Middleton is well-known as a transgender activist, and she has an impressive work history as well; she retired after 30 years as an executive with the State Insurance Compensation Fund of California, where she was at one point the senior vice president of internal affairs. She’s also a member of the Planning Commission, and was a chair of ONE-PS, the coalition of Palm Springs neighborhoods. (Full disclosure: I’ve known Lisa Middleton since 2013; I met her while I was a volunteer at the LGBT Community Center of the Desert.)

During an interview at her home, Middleton—who would become the first openly transgender individual elected to a non-judicial office in the state, should she win—said the city of Palm Springs is finally starting to handle the issue of homelessness in the right way. She said that the efforts of Well of the Desert and the housing programs proposed by the Coachella Valley Association of Governments are both steps in the right direction.

“The city is making progress when it comes to homelessness,” Middleton said. “We have a dedicated homelessness police officer going from four days a week to seven days a week. … The two additional social workers who have been contracted with the county have produced success, and the city is trying to expand that program. One of the things we found is that it takes multiple interventions for there to be success. There have been, over the last year, 50 people who have been housed, and another 100 who have received housing. It’s been because of these programs.”

Middleton helped to create the ordinances and regulations on vacation rentals that were recently enacted. She said she believes they’re working so far.

“I believe the reforms that were passed earlier this year were very much a step in the right direction,” she said. “The restriction of no more than one (vacation rental) home per person going forward—those who have more than one now are grandfathered in—will remove the investor from the market going forward so that the people getting permits will be the individual or couple who plan to transition to full-time living in Palm Springs. … I came up with the idea through ONE-PS for that restriction. The increase in fines, I supported very strongly, but the most important change was the increase in staffing, and going from a half-time person to nine people in a department, and changing the first responder to complaints from the rental manager to someone within the city, and having them out in cars to where they’re able to respond, as well as being out in cars … (so) they can monitor and drive by. The homeowners and managers are stepping up their game in the review of the people they rent their homes to, because after three strikes, you’re going to lose your license, and could potentially lose your license for good. Those are steps in the right direction, and we need to give this law a chance to work.”

Middleton said she intends to work with local nonprofits to increase the amount of affordable housing in the city.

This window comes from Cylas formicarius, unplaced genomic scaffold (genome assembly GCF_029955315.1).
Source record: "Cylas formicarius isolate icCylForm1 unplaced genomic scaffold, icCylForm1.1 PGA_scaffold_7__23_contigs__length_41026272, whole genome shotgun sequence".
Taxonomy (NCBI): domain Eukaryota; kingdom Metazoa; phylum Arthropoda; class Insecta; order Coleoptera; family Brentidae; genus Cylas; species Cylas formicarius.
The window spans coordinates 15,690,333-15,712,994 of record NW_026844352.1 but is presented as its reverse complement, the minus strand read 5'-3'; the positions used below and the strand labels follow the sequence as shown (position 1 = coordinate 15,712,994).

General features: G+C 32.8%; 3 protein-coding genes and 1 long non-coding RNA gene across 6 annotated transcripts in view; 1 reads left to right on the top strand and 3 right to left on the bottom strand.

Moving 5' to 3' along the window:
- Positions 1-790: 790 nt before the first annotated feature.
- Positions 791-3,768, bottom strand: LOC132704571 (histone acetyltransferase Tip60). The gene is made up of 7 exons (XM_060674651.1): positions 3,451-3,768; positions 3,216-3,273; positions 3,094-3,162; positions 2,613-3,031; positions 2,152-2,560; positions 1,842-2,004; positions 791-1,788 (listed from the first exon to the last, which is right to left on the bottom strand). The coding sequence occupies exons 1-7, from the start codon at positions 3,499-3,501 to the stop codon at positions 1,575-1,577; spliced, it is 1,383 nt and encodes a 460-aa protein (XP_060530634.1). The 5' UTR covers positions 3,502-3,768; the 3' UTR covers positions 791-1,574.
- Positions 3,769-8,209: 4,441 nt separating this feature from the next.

“I want to work with organizations such as Desert AIDS Project and Coachella Valley Housing Coalition to build more affordable housing in Palm Springs” Middleton said. “A recommendation I’ve made is that … we take and change the public benefit, which is a negotiation that goes back and forth with the Planning Commission and the developer—that it be switched to the public benefit being affordable housing: Either you build a certain number of affordable housing units as part of your project, or you pay a fee to the city to be used to provide funding for other affordable housing projects, based on the value of the project you’re building.”

When it comes to transparency, Middleton said said being accessible and communicating with the public is important, and that she plans to regularly visit each of the neighborhoods in Palm Springs, while making herself as accessible as possible.

“One thing I think would help … is being accessible so people can ask questions and understand things,” Middleton said. “Transparency is extremely important coming from someone such as myself, who managed a public-records office, and I know all of the rules as to what must be released and how it is to be released. Frequently, what I find is somebody says, ‘You’re not being transparent.’ What they really mean is, ‘I didn’t know that was going on.’ It’s that ‘I didn’t know’ that we need to do a better job on … (so that) it becomes easier for them to know what’s going on.”

Middleton said the Agua Caliente Band of Cahuilla Indians has a great relationship with the city. She cited discussions about the plans for the area around the Spa Resort Casino as an example.

“I do think that for almost everyone who was concerned when they saw that dotted line put into the Desert Sun, and then saw this first set of drawings of the new hotel, there should be great relief that the tribe is a great neighbor and has historically been a great neighbor,” she said.

As a member of the Planning Commission, Middleton said she’s happy the downtown redevelopment project is progressing.